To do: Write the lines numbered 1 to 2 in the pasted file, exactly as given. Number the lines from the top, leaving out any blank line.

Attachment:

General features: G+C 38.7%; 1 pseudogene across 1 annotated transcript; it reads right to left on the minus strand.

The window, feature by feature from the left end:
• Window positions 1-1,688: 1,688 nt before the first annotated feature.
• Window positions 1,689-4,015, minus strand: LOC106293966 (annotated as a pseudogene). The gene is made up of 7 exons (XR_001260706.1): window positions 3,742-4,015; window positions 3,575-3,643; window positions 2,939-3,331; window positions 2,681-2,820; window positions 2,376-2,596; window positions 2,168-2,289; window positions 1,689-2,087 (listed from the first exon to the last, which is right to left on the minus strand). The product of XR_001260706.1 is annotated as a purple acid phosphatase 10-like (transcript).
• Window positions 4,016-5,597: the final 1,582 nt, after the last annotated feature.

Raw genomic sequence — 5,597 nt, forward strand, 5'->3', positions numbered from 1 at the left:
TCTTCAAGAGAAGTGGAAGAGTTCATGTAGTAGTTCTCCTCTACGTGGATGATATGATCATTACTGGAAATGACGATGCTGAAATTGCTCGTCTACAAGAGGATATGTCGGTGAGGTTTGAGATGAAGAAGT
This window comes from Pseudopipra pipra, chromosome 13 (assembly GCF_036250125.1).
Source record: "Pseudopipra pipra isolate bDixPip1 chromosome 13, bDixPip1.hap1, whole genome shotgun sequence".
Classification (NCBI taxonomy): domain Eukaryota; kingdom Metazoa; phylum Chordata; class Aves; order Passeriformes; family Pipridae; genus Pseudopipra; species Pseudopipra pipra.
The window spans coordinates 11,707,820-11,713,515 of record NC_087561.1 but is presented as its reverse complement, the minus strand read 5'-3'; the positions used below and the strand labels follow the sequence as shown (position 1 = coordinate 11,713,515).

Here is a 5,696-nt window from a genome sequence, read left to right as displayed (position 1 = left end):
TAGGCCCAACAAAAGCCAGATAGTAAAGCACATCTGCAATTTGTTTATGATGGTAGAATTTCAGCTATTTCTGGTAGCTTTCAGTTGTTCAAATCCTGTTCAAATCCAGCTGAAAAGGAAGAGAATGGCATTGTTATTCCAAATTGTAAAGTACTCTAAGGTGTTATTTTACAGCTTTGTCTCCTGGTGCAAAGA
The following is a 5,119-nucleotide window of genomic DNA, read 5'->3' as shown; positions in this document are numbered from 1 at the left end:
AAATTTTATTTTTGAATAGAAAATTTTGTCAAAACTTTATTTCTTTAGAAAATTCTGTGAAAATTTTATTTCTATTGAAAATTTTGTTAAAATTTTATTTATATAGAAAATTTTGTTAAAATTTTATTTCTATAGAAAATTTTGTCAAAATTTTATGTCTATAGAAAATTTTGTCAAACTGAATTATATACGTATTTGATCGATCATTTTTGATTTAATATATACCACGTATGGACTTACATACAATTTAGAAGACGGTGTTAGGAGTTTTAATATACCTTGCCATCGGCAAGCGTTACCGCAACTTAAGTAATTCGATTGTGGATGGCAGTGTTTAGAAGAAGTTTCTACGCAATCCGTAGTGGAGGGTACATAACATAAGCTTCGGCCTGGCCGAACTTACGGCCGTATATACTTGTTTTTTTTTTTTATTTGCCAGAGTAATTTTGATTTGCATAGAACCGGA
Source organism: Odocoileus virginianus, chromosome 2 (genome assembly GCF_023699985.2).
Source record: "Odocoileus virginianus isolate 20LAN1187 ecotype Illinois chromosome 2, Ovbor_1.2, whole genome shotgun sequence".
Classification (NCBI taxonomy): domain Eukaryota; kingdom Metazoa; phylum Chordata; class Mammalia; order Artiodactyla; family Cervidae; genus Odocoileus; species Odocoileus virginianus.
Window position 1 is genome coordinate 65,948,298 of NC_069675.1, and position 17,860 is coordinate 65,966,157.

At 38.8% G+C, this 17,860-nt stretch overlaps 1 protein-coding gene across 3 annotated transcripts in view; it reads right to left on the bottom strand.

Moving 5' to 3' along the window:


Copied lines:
General features: G+C 38.7%; 1 pseudogene across 1 annotated transcript; it reads right to left on the minus strand.

The window, feature by feature from the left end: